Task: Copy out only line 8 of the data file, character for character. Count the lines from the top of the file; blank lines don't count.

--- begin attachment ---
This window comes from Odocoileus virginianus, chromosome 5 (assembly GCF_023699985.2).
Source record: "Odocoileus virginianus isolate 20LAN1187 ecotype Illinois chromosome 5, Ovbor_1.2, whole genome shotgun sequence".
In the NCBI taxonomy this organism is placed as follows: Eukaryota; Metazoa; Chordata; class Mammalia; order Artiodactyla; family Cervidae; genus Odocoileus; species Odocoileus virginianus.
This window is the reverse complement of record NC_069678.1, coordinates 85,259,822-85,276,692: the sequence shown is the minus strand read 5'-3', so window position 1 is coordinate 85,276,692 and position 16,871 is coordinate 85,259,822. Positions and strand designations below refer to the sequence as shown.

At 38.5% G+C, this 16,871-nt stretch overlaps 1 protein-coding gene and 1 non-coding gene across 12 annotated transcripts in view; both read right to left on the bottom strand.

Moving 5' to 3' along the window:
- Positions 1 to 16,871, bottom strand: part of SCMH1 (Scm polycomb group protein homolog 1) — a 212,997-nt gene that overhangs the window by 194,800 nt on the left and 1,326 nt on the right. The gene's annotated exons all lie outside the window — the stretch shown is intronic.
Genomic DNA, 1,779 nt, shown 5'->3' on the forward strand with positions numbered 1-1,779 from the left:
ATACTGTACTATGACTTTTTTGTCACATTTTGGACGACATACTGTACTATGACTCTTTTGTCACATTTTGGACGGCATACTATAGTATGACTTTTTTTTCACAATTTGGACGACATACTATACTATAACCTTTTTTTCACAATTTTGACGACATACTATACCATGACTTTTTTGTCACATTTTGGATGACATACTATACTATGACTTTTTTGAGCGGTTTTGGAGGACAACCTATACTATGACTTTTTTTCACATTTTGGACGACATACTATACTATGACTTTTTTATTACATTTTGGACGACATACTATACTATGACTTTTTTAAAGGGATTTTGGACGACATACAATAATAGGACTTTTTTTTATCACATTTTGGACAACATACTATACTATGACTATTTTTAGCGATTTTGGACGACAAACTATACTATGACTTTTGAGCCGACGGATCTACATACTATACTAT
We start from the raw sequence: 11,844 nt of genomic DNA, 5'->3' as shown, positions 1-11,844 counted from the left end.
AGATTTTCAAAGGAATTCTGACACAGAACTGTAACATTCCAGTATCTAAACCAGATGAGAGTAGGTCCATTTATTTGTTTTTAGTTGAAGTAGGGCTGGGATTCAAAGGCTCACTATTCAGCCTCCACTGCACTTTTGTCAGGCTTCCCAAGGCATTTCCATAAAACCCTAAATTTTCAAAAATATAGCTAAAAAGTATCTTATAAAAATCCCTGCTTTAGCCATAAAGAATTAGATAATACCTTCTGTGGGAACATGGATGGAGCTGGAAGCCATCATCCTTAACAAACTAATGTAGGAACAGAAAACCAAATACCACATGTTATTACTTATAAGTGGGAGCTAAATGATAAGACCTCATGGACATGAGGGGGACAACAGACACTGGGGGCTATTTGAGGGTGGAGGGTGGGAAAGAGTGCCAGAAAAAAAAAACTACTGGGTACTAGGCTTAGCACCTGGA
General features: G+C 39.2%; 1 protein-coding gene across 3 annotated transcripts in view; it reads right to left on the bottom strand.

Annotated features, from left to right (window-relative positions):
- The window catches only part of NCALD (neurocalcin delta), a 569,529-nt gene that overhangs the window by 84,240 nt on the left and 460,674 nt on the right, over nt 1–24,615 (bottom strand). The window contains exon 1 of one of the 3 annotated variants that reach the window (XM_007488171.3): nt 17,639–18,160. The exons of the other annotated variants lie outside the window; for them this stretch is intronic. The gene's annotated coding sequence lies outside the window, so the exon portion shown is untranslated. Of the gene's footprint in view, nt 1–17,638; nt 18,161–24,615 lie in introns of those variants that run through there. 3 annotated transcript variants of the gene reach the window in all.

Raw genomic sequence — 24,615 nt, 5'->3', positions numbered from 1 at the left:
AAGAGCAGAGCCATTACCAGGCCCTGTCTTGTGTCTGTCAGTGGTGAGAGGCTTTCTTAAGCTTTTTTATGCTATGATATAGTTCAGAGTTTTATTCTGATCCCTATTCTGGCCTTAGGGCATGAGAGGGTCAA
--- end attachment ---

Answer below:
Genomic DNA, 1,779 nt, shown 5'->3' on the forward strand with positions numbered 1-1,779 from the left: